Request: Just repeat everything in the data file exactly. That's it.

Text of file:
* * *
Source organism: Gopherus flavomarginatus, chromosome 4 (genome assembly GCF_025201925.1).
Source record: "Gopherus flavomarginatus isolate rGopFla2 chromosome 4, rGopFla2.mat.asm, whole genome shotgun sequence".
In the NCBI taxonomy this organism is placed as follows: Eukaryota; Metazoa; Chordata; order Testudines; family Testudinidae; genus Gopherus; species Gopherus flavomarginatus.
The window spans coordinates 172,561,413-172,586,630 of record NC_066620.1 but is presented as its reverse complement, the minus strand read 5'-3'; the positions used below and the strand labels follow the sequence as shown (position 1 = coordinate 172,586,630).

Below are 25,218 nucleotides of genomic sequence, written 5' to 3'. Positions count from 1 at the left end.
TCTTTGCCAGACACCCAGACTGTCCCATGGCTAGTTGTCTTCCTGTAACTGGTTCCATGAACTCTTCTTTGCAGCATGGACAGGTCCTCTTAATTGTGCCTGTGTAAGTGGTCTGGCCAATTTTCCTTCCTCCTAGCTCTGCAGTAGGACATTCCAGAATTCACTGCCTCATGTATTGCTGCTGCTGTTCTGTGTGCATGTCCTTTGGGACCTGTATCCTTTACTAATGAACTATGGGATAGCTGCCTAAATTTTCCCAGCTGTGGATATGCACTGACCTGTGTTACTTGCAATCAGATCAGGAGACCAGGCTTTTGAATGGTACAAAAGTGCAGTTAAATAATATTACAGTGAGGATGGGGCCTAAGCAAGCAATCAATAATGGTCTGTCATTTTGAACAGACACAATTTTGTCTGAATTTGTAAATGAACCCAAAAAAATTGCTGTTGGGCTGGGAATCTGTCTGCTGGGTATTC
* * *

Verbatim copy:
Source organism: Gopherus flavomarginatus, chromosome 4 (genome assembly GCF_025201925.1).
Source record: "Gopherus flavomarginatus isolate rGopFla2 chromosome 4, rGopFla2.mat.asm, whole genome shotgun sequence".
In the NCBI taxonomy this organism is placed as follows: Eukaryota; Metazoa; Chordata; order Testudines; family Testudinidae; genus Gopherus; species Gopherus flavomarginatus.
The window spans coordinates 172,561,413-172,586,630 of record NC_066620.1 but is presented as its reverse complement, the minus strand read 5'-3'; the positions used below and the strand labels follow the sequence as shown (position 1 = coordinate 172,586,630).

Below are 25,218 nucleotides of genomic sequence, written 5' to 3'. Positions count from 1 at the left end.
TCTTTGCCAGACACCCAGACTGTCCCATGGCTAGTTGTCTTCCTGTAACTGGTTCCATGAACTCTTCTTTGCAGCATGGACAGGTCCTCTTAATTGTGCCTGTGTAAGTGGTCTGGCCAATTTTCCTTCCTCCTAGCTCTGCAGTAGGACATTCCAGAATTCACTGCCTCATGTATTGCTGCTGCTGTTCTGTGTGCATGTCCTTTGGGACCTGTATCCTTTACTAATGAACTATGGGATAGCTGCCTAAATTTTCCCAGCTGTGGATATGCACTGACCTGTGTTACTTGCAATCAGATCAGGAGACCAGGCTTTTGAATGGTACAAAAGTGCAGTTAAATAATATTACAGTGAGGATGGGGCCTAAGCAAGCAATCAATAATGGTCTGTCATTTTGAACAGACACAATTTTGTCTGAATTTGTAAATGAACCCAAAAAAATTGCTGTTGGGCTGGGAATCTGTCTGCTGGGTATTC